The National Book Awards were given out tonight at Cipriani Wall Street in New York City. Louise Erdrich was the winner of a tight fiction race, beating out Junot Díaz and Dave Eggers (as well as newcomers Ben Fountain and Kevin Powers) for the $10,000 award. Read on for the full list of winners.
Louise Erdrich, The Round House (BookPage interview)
Katherine Boo, Behind the Beautiful Forevers (BookPage review)
Young People's Literature
William Alexander, Goblin Secrets
David Ferry, Bewilderment
Distinguished Contribution to American Letters
It seems like just yesterday that we finished last year's literary awards season—and here it is, upon us again!
This morning, the National Book Award Finalists were announced on MSNBC's "Morning Joe." Whereas last year the list of Fiction Finalists included a highly-acclaimed (but under-appreciated by the general public) short story writer, a debut author and two up-and-coming novelists, this year's list is filled with authors who have more name recognition—most notably Louise Erdrich, who has written more than 20 books, and Junot Díaz, who already has a Pulitzer Prize and a MacArthur "Genius" grant under his belt.
I'm especially pleased to report that the list of Finalists includes authors from our September and October cover stories!
The finalists are listed below. The winners will be announced in a ceremony in New York City on November 14.
• Junot Díaz, This Is How You Lose Her (Read an interview about the novel.)
• Dave Eggers, A Hologram for the King
• Louise Erdrich, The Round House (Read an interview about the novel.)
• Ben Fountain, Billy Lynn's Long Halftime Walk (Read a Q&A about the novel.)
• Kevin Powers, The Yellow Birds (Read a review of the novel.)
• David Ferry, Bewilderment: New Poems and Translations
• Cynthia Huntington, Heavenly Bodies
• Tim Seibles, Fast Animal
• Alan Shapiro, Night of the Republic
• Susan Wheeler, Meme
YOUNG PEOPLE'S LITERATURE:
William Alexander, Goblin Secrets
Carrie Arcos, Out of Reach
Patricia McCormick, Never Fall Down (Read a review of the novel.)
Eliot Schrefer, Endangered
Steve Sheinkin, Bomb: The Race to Build—and Steal—the World's Most Dangerous Weapon
Which authors do you think should take home the big prize on November 14?
Seems like only yesterday that we were announcing last year's Man Booker Prize shortlist . . . but this year's longlist is out. The list of 12 books competing for the title of best novel written by a citizen of the Commonwealth or the Republic of Ireland and published in the United Kingdom contains a few surprises:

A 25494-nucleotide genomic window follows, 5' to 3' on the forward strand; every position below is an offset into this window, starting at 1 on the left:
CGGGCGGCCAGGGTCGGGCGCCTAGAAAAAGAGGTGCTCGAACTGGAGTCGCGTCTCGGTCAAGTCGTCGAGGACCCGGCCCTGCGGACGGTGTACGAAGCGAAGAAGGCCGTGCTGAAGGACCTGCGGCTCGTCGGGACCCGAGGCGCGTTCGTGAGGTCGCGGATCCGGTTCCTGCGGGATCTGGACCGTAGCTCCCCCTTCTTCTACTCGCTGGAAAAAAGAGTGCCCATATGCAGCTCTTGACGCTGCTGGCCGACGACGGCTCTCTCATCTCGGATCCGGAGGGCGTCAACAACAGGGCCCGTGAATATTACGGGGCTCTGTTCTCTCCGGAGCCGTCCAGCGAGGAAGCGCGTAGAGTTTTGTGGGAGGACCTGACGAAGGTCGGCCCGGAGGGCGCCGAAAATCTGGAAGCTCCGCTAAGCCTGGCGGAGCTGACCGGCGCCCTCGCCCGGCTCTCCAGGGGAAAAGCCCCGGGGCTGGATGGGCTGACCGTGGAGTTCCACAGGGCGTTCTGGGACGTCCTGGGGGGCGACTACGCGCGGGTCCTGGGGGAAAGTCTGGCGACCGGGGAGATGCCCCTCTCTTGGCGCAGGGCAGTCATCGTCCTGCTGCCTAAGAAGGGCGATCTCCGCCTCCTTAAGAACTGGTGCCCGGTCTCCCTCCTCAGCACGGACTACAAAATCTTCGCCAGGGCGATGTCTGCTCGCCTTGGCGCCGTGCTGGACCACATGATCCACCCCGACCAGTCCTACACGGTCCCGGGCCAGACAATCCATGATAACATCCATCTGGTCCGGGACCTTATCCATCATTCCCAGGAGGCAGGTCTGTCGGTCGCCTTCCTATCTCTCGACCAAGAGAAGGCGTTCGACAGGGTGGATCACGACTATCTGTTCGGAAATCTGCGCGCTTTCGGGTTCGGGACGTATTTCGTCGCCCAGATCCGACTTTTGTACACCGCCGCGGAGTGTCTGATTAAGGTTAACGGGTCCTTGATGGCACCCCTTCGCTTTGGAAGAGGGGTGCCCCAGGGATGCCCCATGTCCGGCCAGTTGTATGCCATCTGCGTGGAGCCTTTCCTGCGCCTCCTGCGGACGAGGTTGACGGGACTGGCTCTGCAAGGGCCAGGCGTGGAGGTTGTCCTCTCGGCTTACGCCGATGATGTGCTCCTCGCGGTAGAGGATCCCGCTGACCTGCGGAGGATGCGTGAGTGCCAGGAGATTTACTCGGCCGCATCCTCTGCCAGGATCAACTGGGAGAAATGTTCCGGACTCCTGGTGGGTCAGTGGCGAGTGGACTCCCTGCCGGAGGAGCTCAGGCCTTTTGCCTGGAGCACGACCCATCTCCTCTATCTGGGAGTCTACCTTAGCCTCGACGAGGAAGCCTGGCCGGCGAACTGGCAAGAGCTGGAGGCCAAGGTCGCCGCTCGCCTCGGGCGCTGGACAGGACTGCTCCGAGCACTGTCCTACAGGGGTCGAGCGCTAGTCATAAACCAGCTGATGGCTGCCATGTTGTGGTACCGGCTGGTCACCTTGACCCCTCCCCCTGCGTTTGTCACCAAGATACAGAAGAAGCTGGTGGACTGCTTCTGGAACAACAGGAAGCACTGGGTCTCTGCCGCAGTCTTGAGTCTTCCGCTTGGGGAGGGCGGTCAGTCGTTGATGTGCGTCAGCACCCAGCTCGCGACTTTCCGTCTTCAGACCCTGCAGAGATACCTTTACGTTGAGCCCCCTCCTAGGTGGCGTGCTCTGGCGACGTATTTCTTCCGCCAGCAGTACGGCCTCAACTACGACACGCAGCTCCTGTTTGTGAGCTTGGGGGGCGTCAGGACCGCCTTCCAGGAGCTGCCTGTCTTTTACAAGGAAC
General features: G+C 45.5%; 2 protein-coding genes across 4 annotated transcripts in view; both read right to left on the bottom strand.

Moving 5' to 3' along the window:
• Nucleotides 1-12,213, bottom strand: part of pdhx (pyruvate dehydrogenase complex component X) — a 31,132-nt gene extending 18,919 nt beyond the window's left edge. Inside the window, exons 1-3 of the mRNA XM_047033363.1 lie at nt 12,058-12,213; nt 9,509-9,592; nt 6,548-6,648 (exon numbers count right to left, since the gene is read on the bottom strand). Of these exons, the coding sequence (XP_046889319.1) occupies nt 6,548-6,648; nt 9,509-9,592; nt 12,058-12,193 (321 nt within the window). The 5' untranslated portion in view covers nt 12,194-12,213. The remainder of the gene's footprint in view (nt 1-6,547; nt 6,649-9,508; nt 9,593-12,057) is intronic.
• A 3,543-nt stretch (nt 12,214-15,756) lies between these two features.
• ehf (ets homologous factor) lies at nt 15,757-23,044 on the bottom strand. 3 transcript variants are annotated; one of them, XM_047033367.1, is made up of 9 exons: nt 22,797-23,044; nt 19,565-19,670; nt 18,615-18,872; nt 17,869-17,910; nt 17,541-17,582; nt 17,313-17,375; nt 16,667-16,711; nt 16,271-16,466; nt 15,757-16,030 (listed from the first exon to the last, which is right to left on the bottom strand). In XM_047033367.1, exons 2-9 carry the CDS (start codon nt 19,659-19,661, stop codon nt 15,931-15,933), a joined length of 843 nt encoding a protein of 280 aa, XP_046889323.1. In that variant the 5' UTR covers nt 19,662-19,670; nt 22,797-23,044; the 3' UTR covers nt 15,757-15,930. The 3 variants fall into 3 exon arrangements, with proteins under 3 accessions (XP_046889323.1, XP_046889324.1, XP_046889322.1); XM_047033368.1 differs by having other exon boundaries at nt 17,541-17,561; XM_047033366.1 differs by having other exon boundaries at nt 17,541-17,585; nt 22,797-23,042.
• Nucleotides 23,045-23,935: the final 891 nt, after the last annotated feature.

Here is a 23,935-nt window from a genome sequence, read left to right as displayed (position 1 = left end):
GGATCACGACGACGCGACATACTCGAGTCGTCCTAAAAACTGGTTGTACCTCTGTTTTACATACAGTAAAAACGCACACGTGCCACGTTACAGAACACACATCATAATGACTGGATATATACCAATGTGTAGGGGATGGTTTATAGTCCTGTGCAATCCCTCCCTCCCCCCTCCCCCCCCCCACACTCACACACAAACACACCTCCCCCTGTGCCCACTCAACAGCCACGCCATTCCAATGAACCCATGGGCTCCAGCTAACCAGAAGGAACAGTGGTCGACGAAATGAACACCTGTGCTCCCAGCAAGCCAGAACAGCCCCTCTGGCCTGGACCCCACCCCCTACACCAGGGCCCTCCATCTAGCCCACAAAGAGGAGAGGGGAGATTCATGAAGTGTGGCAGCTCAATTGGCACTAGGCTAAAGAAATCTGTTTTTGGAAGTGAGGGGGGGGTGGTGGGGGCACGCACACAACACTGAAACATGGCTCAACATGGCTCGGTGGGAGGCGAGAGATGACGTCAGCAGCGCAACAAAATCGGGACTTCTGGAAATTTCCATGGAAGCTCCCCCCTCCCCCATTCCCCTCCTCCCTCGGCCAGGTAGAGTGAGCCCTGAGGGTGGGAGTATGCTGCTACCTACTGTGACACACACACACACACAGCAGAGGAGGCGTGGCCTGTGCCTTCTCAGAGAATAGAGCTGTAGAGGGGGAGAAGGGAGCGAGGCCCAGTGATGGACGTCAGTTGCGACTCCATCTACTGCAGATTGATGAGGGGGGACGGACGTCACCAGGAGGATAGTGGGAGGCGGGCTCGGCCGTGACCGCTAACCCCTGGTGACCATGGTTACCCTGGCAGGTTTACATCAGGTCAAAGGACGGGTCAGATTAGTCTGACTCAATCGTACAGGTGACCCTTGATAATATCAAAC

The Yips by Nicola Barker
The Teleportation Accident by Ned Beauman
Philida by André Brink
The Garden of Evening Mists by Tan Twan Eng
Skios by Michael Frayn (read our review)
The Unlikely Pilgrimage of Harold Fry by Rachel Joyce
Swimming Home by Deborah Levy
Bring up the Bodies by Hilary Mantel (read our review)
The Lighthouse by Alison Moore
Umbrella by Will Self
Narcopolis by Jeet Thayil
Communion Town by Sam Thompson
Half of these have yet to be published in the US—the Will Self & Ned Bauman titles aren't scheduled until 2013!—and four are debut novels. Notable Brits with 2012 releases, like Zadie Smith & Ian McEwan, didn't make the cut, and Hilary Mantel is the only returning winner. The big question is, will she take it for two consecutive books (in the same series, no less)? Or will the prize go to one of the newcomers?
We'll find out on October 16, when the committee announces their decision. Any of these on your TBR?
Anne Enright's novel The Forgotten Waltz is the first winner of the Carnegie Medal for Excellence in Fiction, while Robert K. Massie's biography Catherine the Great: Portrait of a Woman captured the nonfiction prize. Both awards were announced Sunday night at the American Library Association's annual convention in Anaheim.
The selection committee was lead by Nancy Pearl, the former librarian and author of Book Lust who is one of the nation's best known champions of books and reading. Pearl and a committee of three librarians and three staffers of ALA's Booklist magazine were charged with selecting the best fiction and nonfiction published in the U.S. last year.